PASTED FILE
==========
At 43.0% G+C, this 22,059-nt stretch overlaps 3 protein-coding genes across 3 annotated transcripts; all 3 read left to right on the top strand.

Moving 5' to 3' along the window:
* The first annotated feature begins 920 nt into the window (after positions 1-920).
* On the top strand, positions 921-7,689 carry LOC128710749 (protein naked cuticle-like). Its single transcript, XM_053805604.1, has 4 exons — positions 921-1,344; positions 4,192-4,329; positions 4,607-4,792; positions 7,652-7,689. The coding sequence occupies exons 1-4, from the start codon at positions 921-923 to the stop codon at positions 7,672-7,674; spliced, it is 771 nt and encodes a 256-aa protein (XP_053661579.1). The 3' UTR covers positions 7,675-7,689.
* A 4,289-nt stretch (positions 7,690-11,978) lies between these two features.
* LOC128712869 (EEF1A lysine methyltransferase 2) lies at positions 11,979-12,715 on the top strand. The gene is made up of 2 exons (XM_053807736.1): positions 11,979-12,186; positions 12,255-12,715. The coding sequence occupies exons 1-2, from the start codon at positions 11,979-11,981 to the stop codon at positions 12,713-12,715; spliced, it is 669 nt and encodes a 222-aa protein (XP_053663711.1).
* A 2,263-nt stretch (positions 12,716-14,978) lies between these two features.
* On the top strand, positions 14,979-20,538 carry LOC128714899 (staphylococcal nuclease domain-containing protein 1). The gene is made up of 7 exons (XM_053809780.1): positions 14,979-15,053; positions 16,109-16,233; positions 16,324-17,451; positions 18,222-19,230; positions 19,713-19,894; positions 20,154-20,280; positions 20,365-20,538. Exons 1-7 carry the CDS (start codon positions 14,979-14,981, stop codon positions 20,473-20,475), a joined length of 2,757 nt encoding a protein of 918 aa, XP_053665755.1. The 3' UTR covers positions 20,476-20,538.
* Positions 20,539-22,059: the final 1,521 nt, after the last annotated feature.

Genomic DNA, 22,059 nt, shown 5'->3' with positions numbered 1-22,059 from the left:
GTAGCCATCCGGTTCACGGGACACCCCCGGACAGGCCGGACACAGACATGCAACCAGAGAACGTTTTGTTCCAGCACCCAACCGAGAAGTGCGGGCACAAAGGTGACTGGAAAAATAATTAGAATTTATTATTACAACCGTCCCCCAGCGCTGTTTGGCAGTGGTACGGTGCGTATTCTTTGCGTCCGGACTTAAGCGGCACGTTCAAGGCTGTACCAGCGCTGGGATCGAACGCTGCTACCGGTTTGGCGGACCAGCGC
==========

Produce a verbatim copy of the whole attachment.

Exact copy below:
At 43.0% G+C, this 22,059-nt stretch overlaps 3 protein-coding genes across 3 annotated transcripts; all 3 read left to right on the top strand.

Moving 5' to 3' along the window:
* The first annotated feature begins 920 nt into the window (after positions 1-920).
* On the top strand, positions 921-7,689 carry LOC128710749 (protein naked cuticle-like). Its single transcript, XM_053805604.1, has 4 exons — positions 921-1,344; positions 4,192-4,329; positions 4,607-4,792; positions 7,652-7,689. The coding sequence occupies exons 1-4, from the start codon at positions 921-923 to the stop codon at positions 7,672-7,674; spliced, it is 771 nt and encodes a 256-aa protein (XP_053661579.1). The 3' UTR covers positions 7,675-7,689.
* A 4,289-nt stretch (positions 7,690-11,978) lies between these two features.
* LOC128712869 (EEF1A lysine methyltransferase 2) lies at positions 11,979-12,715 on the top strand. The gene is made up of 2 exons (XM_053807736.1): positions 11,979-12,186; positions 12,255-12,715. The coding sequence occupies exons 1-2, from the start codon at positions 11,979-11,981 to the stop codon at positions 12,713-12,715; spliced, it is 669 nt and encodes a 222-aa protein (XP_053663711.1).
* A 2,263-nt stretch (positions 12,716-14,978) lies between these two features.
* On the top strand, positions 14,979-20,538 carry LOC128714899 (staphylococcal nuclease domain-containing protein 1). The gene is made up of 7 exons (XM_053809780.1): positions 14,979-15,053; positions 16,109-16,233; positions 16,324-17,451; positions 18,222-19,230; positions 19,713-19,894; positions 20,154-20,280; positions 20,365-20,538. Exons 1-7 carry the CDS (start codon positions 14,979-14,981, stop codon positions 20,473-20,475), a joined length of 2,757 nt encoding a protein of 918 aa, XP_053665755.1. The 3' UTR covers positions 20,476-20,538.
* Positions 20,539-22,059: the final 1,521 nt, after the last annotated feature.

Genomic DNA, 22,059 nt, shown 5'->3' with positions numbered 1-22,059 from the left:
GTAGCCATCCGGTTCACGGGACACCCCCGGACAGGCCGGACACAGACATGCAACCAGAGAACGTTTTGTTCCAGCACCCAACCGAGAAGTGCGGGCACAAAGGTGACTGGAAAAATAATTAGAATTTATTATTACAACCGTCCCCCAGCGCTGTTTGGCAGTGGTACGGTGCGTATTCTTTGCGTCCGGACTTAAGCGGCACGTTCAAGGCTGTACCAGCGCTGGGATCGAACGCTGCTACCGGTTTGGCGGACCAGCGC